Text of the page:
ISLE of Wight Council’s Cabinet Member for Children’s Services has told the County Press that he is not aware of any negative feedback from schools as they prepare to reopen to children in years 1 and 6, as well as reception, from 1 June.

Councillor Paul Brading says there are strict guidelines about making schools safe for returning pupils.

He insists they will only reopen to extra pupils if it is safe to do so.

Questions for Councillor Paul Brading? The County Press will be hosting a Facebook Live session on Friday, at 12pm. Email your question to and write 'schools' in the subject. 

Isle of Wight County Press:
Cllr Brading said: “We’ve had no negative feedback from schools on the Isle of Wight. They’re saying ‘let’s work through it’.  The government guidance was quite comprehensive and the schools have got to be safe for the staff and the children.

“The government will make the final decision, based on their own scientific advice nearer the time. The locking down of schools was the easy decision. Harder decisions are around not when to reopen, but how. If it’s not right and we’re not ready, it won’t be done.”

"I can’t praise staff enough."

- Cllr Paul Brading, Isle of Wight Council's cabinet member for children's services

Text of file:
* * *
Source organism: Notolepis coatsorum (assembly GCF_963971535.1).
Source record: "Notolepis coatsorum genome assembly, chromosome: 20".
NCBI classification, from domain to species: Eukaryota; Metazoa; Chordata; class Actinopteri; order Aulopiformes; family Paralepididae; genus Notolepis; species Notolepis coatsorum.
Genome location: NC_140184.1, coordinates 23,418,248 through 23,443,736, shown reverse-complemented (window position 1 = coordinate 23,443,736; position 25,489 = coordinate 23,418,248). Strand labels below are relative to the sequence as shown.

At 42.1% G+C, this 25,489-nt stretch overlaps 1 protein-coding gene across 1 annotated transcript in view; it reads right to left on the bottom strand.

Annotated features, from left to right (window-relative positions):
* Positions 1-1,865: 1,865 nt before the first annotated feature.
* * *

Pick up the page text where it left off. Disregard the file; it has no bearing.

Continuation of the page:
Most primary schools have remained open for vulnerable children and those of key workers on the Isle of Wight. Take-up has been higher than average, according to Cllr Brading.

He says the return will allow a proper transition for children starting secondary school in September.

Among the ideas being discussed are: 

  • Smaller class sizes - with a maximum of 15 pupils in a class - one teacher working as a group
  • Staggered start and finish times
  • Staggered breaks
  • No assemblies
  • No sharing of equipment 

Cllr Brading said: “During lockdown, schools have been setting work and been innovative. I can’t praise staff enough for the way they’ve done that. Some children may have benefited from home working but others will benefit more from the buzz of the classroom environment.

“I’m confident schools will cope with the next phase of reopening. There’s a strict set of guidelines to follow.

“We’ll work with every school to make sure they’re ready. If a school can’t comply, a decision will be made nearer the time. We’re not about putting staff and pupils at risk.”  

Secondary schools will decide how to move forward with government advice that children who are due to take exams next year should have some time with their teachers before the summer term.

Carisbrooke and Medina Colleges have both confirmed that years seven to nine will not be back until at least September.

Read more: When are Carisbrooke and Medina pupils going back?